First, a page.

We greatly appreciate all of the support our donors and volunteers give year round and especially for remembering our kids in this hectic time of the year.
“I don’t know if I like jazz but I feel really relaxed when it’s playing,” said one boy at our Longview Farm Campus to the school’s new and first full-time music teacher, Charles Murrell. Mr. Murrell smiled seeing his student responding to one of the therapeutic nuances of music, discovery of self-awareness.
Longview Farm administrators and staff, aware of music’s therapeutic powers, are submerging students into the culture of music through multi-faceted experiences. This includes a music appreciation class taught by Mr. Murrell, as well as playing music in the classroom, lunchroom, during outdoor activities, and by taking full advantage of the facilities’ music suite. The music suite, funded by Natixis Global Asset Management and the Music Drives Us Foundation, is equipped with drums, guitars, and other instruments which the students can use as an outlet for self-expression and self-regulation.
Earlier this fall, Natixis, who is committed to bringing therapeutic qualities of music to children, surprised Longview Farm students with an afternoon of jazz with two musicians from Berklee College of Music. Berklee students Will Lynch and Jason Roth had a jam session with our aspiring artists teaching youth new rhythms, skills, and a different way to communicate.
Mawakana Onifade, Longview Farm’s principal, is thrilled with results of the new official music program, “There are so many artists in the building.”
The Home kicked off the 2014-2015 school year by partnering with The Massachusetts Caucus of Women Legislators to ensure the kids in our communities had the supplies they needed to succeed. “We were thrilled to partner with The Home to distribute 300 backpacks through the Commonwealth to students in need,” said Co-Chairs State Senator Gale D. Candaras of Wilbraham and State Representative Ruth B. Balser of Newton. In total, over 1,600 backpacks filled with school supplies were given out by The Home this fall.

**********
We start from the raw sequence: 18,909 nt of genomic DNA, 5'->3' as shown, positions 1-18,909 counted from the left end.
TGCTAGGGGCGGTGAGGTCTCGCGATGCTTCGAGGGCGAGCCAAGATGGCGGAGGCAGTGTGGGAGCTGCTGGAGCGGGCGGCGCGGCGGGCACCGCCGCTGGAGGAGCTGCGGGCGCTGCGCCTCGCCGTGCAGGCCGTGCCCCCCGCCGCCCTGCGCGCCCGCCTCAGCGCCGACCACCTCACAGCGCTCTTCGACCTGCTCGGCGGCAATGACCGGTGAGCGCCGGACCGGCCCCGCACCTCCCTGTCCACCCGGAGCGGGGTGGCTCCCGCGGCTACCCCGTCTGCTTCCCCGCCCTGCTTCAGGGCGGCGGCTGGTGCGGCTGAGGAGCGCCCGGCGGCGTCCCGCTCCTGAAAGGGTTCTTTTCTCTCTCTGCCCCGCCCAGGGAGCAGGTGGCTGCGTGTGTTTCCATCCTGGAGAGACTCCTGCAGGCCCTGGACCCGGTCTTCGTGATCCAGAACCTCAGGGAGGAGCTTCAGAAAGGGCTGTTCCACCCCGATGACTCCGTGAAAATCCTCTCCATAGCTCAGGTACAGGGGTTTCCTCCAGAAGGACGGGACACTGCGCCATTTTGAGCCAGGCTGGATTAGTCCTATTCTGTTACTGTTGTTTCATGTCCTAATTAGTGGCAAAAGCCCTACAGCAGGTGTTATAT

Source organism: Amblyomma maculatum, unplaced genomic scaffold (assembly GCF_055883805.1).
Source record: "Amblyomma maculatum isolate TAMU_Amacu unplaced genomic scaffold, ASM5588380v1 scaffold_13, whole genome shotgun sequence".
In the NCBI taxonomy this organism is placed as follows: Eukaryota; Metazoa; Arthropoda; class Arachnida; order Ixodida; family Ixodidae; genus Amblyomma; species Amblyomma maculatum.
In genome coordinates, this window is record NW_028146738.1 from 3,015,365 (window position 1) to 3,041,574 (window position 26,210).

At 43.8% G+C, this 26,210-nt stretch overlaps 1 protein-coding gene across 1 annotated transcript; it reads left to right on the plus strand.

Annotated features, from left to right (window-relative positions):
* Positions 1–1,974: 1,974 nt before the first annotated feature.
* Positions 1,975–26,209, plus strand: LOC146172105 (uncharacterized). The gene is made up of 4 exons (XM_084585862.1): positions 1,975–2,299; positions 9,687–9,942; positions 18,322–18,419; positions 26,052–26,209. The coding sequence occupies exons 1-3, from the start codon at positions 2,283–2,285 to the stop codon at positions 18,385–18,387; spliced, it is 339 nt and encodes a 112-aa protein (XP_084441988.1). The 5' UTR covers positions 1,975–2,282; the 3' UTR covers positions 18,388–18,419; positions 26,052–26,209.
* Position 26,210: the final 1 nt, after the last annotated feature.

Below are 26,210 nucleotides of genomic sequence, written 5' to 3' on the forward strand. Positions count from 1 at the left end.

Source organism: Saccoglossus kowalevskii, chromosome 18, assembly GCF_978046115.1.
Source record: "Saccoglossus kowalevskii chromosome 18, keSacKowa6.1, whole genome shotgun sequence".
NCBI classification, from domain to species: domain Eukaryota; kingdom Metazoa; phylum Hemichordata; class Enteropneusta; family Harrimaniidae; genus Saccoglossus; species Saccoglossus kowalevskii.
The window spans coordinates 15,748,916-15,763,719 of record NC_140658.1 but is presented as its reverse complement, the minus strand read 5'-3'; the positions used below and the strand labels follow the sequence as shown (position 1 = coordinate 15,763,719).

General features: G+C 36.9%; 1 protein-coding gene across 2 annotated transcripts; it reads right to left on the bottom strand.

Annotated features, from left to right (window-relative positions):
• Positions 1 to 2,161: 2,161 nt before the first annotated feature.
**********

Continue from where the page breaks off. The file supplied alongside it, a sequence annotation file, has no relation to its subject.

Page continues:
|New England Revolution player Lee Nguyen
hit the links to help at-risk kids.
Photo by: Melissa Ostrow
In September, 72 golfers teed up on Hingham’s Black Rock Country Club’s greens for our 20th annual Generous Masters Golf Marathon. This successful event raised $150,000 thanks to our loyal donors who attend each year and invite their friends to join in the fun! The excitement didn’t stop there. By the end of the 36 holes of golf, Generous Masters had hit the $3 million mark for its total fundraised since 1994. This tournament has been one of our most successful events since it was founded by a very enthusiastic and dedicated donor so many years ago.
October marked the 7th annual Home in One: Women Connecting for a Cause fundraiser. 34 women participated in the event at Brae Burn Country Club in West Newton. Some decided to hit the links playing 18 holes of golf while others found their flow in the outdoor yoga class. $50,000 was raised at the event thanks to the generosity of our loyal donors.
The Rite Aid Foundation selected The Home to be one of its 204 KidCents Charities. The KidCents program allows Rite Aid customers to round up the change of their purchase to the nearest dollar and designate it to one of the charities. On September 16, the foundation kicked off The Home’s partnership with a $10,000 KidCents grant which was presented at the Rite Aid pharmacy located on Salem Street in Medford, MA.
After the extended weekend of eating copious amounts of food on Thanksgiving, waiting in line for the best deals on Black Friday, and clicking your way through online shopping gimmicks on Cyber Monday, it may be a time to think of those in need on the Tuesday after Turkey Day. #GivingTuesday is a nationwide initiative to do just that, to give back and celebrate generosity.
Join the movement by helping the children and families we serve with your donation on Tuesday, December 2nd.
• Get updates by following us on Twitter @thehomeorg or liking us on Facebook
• Tell your friends and family about #GivingTuesday
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Make your holiday shopping a little simpler this year by sending your friends and family The Home’s 2015 Calendar of Children’s Art. Each month is represented by a beautiful original piece of art created by aspiring youth artists in The Home’s care. Don’t forget to get one for yourself! All proceeds benefit The Home.
The Home is the largest provider of behavioral health services in the Boston school system with clinicians on site in 42 locations at the elementary, middle and high school levels. We work with students, teachers and families to intervene at the onset of emotional, behavioral and learning problems and address systemic issues that affect student learning, such as bullying, alienation, trauma and violence.